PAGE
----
IAM RoadSmart also used video to test my awareness and concentration. Its videos featured an interactive and realistic in-car view, prompting me to check my rear view and door mirrors for potential hazards, just as I would when driving normally.

A click-based hazard perception was included, and I scored ‘low’ in this section. 

TTC was the only provider to encompass hazard perception, observation, distance and reaction tests within its assessment and provided me with an overall score for each section.

It used the traditional method of hazard perception click-testing, and I gained an average score. 

Adrian Hide explains that the videos all use built-in interactive algorithms that will calculate the result. 

I scored above average for concentration, which within a set timeframe tested my ability to notice things such as road signs and colours of oncoming vehicles on still images. 

To test my reactions, it gave me a flashcards exercise for which I was graded as average. I was given the shape of a blue diamond and had to click on the matching blue diamond whenever it appeared.

The main shape changed every few seconds, meaning I had to concentrate on the moving flashcards and on the shape I was matching. 

The only provider to not include a hazard perception test was DriverMetrics as it uses a psychometric approach called the Driver Risk Index.

I scored low on the hazard awareness section, featuring likelihood-based questions prompting me to give an honest response to how I would react to a hazard. 

An example reply would be, ‘I often tailgate drivers travelling under the speed limit’. 

“Most risk assessments will focus on skill, hazard perception and knowledge, but they aren’t the reasons drivers crash,” says Richard Hill, commercial director at DriverMetrics.

“There is, therefore, a disconnect (with standard online risk assessments) between the assessment process and the resulting coaching.

"Our programme’s focus is on behavioural factors that are astringently linked to crash involvement, and they are the areas that research has validated.”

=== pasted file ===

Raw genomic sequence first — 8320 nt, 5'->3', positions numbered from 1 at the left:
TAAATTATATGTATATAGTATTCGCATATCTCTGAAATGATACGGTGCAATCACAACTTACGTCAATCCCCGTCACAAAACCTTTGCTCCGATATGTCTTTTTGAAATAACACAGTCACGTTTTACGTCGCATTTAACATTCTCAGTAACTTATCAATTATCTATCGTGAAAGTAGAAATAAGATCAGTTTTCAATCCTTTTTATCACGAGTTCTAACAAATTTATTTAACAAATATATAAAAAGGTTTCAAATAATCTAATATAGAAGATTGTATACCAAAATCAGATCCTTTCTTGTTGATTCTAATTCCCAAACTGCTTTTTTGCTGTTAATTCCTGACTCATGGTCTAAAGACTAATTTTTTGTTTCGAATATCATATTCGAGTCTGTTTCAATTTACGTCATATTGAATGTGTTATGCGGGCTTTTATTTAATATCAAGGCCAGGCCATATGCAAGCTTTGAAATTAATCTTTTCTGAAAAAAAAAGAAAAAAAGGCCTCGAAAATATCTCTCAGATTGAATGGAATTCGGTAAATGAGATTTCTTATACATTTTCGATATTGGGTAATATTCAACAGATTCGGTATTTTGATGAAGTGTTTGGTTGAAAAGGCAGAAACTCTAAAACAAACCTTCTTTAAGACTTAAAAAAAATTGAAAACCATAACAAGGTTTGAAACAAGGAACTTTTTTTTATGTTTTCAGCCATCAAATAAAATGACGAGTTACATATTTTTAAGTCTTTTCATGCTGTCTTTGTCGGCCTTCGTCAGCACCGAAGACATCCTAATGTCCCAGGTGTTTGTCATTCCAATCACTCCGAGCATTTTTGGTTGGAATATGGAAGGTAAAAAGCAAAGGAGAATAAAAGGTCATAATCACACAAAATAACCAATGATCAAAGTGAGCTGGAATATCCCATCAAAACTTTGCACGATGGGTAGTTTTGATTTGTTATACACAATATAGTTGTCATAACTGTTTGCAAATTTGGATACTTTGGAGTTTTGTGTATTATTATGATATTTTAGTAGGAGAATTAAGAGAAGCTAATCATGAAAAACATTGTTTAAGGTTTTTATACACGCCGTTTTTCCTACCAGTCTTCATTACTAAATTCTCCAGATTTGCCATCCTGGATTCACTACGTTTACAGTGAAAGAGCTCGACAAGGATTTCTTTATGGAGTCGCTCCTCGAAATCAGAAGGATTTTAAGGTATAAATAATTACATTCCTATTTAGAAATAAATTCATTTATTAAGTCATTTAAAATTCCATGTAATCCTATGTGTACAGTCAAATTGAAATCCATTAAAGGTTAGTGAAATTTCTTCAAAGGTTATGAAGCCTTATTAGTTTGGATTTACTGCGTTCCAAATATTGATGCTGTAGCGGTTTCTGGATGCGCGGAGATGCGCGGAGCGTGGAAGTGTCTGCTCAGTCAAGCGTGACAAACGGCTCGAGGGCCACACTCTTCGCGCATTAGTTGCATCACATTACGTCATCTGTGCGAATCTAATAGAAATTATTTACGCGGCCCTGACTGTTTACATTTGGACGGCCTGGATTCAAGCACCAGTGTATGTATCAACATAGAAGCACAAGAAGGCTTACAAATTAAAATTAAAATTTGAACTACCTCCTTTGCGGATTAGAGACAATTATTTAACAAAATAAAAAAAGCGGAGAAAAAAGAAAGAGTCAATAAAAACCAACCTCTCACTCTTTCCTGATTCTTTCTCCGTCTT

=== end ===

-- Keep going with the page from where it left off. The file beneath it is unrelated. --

It is safe to say that while my ability to spot hazards may make me low risk, my lack of knowledge and understanding of the rules of the road contributed to my higher scores. 

DriveTech, TTC and E-Training World all marked my knowledge section as high risk and this is a self-confessed shortcoming due to lack of experience. 

According to Mosley, the majority of people are rated high risk on knowledge-based questions, which made me feel slightly reassured.

Contrary to the others, IAM RoadSmart scored my knowledge as low risk. 

READ MORE: Mind your manners: How psychology and peer pressure affect driving attitudes

A contributing factor could be that I completed this risk assessment last and possibly knew some of the answers from previous tests.

Another factor is that this particular assessment asked a series of first aid questions, and I am a qualified first aider – so I would suggest that my low score perhaps is due to luck of the draw, rather than an inefficiency within the assessment. 

It is worth noting that although IAM RoadSmart uses DriverMetrics software. It uses its Duty of Care product not the Driver Risk Index.

I had identified gaps within my own knowledge and the assessments have correctly pointed them out.

But I wanted to ascertain what factors, if any, automatically make drivers high risk – and, most importantly, which providers had these algorithms within their products.

DriveTech’s fleet training manager for its on-road academy, Keith Freeman, explains that its risk assessment is based on statistics.

“The key age risk areas are 17-25 and 55-plus,” Freeman says.

“Statistically, lower risk age brackets are between 30 and 50 years and we can only work on statistics. Other factors, based purely on statistical information include long periods driving in the dark and high annual mileage.” 

TTC also has factors within its risk assessment that would automatically make a driver high risk, which once again include age and mileage. 

“Driving on the road network is considered a dangerous pastime due to the multitude of people on the roads,” explains Hide. 

“The longer you spend on the road network the more at risk you are – by default. Considerations will be linked to mileage, if we think your exposure to risk is related to the amount you drive.